[Article 2 on theme of Eugenics]
Promotional letter purportedly written by
James Murray of New York to Rev Baptist Boyd of Aughnacloy – 1737
Reverend Baptist Boyd,
Read this Letter, and look, and tell aw the poor Folk of your Place, that God has open’d a Door for their Deliverance; for here is ne Scant of Breed here, and if your Sons Samuel and James Boyd was but come here, they wad get mere Money in ane Year for teechin a Letin Skulle . . . .
The young Foke in Ereland are aw but a Pack of Couards, for I will tell ye in short, this is a bonny Country, and aw Things grows here that ever I did see grow in Ereland . . .
A few years ago my wife and I decided that where possible we should centre our summer holiday on some cultural event. Accordingly we have visited Vancouver at the time of their Fringe Theatre Festival and Chicago for the Blues Festival. For me however the highlight was our visit to Wilksboro, North Carolina for the Merlefest. This has become an annual event in commemoration of Merle, son of Doc Watson, who tragically died in an accident a couple of decades ago and feeds into our liking for American Folk and Blue Grass music.
It was probably only in my twenties or even later that I became aware of how lacking my south Ulster Presbyterian upbringing was in respect of indigenous culture. Perhaps I caught a hint of the culture of my Scottish ancestors on the BBC around Hogmanay or Burns night but no more. The family home was well stocked with books but very little music apart from some rather dull church music.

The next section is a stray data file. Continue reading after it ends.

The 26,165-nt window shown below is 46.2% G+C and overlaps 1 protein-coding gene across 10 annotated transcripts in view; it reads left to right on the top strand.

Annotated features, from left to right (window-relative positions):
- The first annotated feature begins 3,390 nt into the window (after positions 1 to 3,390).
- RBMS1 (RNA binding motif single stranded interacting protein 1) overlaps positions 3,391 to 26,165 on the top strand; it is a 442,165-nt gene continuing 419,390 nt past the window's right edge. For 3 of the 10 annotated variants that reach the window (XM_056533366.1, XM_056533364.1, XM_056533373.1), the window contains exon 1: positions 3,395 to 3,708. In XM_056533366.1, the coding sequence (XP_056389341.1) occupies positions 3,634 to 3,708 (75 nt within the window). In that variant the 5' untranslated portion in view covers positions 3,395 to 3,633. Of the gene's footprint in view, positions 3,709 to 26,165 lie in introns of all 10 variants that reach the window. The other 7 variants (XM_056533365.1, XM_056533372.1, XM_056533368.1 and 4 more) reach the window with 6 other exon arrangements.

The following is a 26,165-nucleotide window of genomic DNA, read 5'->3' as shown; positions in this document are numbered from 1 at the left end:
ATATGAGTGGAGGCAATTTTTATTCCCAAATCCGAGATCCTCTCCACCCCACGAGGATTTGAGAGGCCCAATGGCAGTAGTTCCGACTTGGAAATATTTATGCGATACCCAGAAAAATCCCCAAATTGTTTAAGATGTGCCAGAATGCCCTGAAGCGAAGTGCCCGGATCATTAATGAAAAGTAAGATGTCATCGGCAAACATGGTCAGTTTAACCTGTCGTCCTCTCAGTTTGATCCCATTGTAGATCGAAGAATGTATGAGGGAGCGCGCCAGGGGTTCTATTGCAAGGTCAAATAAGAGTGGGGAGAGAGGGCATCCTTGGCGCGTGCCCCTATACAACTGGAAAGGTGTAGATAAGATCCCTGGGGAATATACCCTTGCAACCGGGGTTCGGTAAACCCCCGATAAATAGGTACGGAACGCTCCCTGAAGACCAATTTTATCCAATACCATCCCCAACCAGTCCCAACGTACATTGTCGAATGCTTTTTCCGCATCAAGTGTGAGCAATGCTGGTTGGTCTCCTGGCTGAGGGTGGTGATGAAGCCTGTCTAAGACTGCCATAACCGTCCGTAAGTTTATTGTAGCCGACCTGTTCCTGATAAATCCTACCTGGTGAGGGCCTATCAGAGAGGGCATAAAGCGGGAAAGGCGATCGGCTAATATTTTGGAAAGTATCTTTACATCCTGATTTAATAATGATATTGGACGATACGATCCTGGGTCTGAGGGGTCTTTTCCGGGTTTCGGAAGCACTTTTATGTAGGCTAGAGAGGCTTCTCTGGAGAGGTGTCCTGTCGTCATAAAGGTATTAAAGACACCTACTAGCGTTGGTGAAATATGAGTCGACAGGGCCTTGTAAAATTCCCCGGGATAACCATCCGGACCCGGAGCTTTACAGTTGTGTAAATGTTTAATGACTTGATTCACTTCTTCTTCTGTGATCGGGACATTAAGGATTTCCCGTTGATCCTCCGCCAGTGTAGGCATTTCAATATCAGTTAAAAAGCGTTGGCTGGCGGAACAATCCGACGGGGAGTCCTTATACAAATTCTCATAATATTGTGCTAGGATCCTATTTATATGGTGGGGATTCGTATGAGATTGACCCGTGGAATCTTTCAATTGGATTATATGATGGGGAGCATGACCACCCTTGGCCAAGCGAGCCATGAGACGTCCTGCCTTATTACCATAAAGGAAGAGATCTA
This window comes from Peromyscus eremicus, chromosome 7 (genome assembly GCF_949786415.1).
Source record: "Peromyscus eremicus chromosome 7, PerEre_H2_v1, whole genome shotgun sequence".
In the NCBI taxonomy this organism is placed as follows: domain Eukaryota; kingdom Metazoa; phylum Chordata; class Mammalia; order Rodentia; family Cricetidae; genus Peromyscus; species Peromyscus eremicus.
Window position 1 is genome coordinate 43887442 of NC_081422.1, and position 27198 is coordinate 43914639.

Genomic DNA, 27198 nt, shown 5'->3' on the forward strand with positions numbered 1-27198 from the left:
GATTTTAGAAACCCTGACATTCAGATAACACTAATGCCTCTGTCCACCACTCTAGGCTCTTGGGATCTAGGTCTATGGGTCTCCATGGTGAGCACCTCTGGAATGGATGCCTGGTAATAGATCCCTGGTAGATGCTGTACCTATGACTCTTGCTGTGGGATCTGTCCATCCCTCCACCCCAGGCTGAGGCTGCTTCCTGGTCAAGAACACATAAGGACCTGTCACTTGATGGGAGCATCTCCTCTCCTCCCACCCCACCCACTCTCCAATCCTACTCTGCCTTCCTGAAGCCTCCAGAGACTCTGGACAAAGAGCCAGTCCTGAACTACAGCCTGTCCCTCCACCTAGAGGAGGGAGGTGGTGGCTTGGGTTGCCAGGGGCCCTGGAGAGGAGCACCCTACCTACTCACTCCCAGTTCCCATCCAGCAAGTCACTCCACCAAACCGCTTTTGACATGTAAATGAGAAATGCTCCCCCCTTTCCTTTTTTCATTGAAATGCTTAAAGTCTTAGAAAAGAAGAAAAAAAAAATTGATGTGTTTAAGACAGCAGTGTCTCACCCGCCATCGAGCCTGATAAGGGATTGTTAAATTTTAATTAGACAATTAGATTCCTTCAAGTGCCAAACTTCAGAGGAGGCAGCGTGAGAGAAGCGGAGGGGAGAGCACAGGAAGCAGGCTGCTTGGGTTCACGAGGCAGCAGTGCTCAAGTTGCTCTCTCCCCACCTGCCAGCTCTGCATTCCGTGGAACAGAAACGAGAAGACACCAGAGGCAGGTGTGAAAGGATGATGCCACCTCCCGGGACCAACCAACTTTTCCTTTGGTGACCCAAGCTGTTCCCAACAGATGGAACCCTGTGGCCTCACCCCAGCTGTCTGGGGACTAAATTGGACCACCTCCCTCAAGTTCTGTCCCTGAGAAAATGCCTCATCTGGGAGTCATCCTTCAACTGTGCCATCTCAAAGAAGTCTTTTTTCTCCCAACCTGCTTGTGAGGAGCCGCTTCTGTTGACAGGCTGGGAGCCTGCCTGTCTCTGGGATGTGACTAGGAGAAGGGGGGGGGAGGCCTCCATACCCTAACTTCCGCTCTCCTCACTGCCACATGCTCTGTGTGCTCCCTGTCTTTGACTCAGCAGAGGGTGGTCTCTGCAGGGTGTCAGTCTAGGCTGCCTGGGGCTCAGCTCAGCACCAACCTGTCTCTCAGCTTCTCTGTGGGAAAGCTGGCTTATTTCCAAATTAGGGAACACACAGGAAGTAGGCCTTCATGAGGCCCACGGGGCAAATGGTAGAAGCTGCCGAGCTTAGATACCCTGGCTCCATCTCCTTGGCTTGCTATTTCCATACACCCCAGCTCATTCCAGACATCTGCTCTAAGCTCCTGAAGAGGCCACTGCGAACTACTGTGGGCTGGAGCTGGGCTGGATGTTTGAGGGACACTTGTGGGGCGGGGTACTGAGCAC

Now I know where my culture went. The Presbyterian emigrants seem to have taken it with them when they left in the eighteenth century. They also took their religion. Wilksboro is a small town with as many different churches as Aughnacloy (where my McWilliam ancestors originated) would have had whisky houses in the 1830s.
Apart from my paternal grandmother, born in Dublin to Ulster parents, all the ancestors that I know of back to 1800 were born in south Ulster on either side of a line stretching from Newry (in Counties Down & Armagh) to Ballyshannon (in Co Donegal).
Accordingly, although I was aware of Presbyterian emigration to America in the eighteenth century and the more widespread and general emigration from Ireland throughout the nineteenth century, I had never considered emigration as part of the family story. The results of my DNA test radically changed my perception of this. The test identified over 1,000 genetic cousins of varying degrees. Most people who have taken a DNA test are American with a few Canadians and Australians so the vast majority of my new cousins are emigrants.
When I examine my genealogy back before 1800 some of the lines simply drop out from lack of information; many of the rest are still in south Ulster. There is however one line that originated further north. This line first appear in the records when Samuel Murrell leased land in Ballyquin townland, Balteagh parish near Newtownlimavady in Co Londonderry from William Conolly in 1700.
Emigration is recorded from there early in the 18th century and one of the most famous emigrants from the area was Samuel Hamilton, John Steinbeck’s maternal grandfather, who is memorably described in the latter’s novel, ‘East of Eden’. This emigration and John Steinbeck’s search for the birth place of Samuel Hamilton is described by Bobby Forrest in the second post on the linked message board.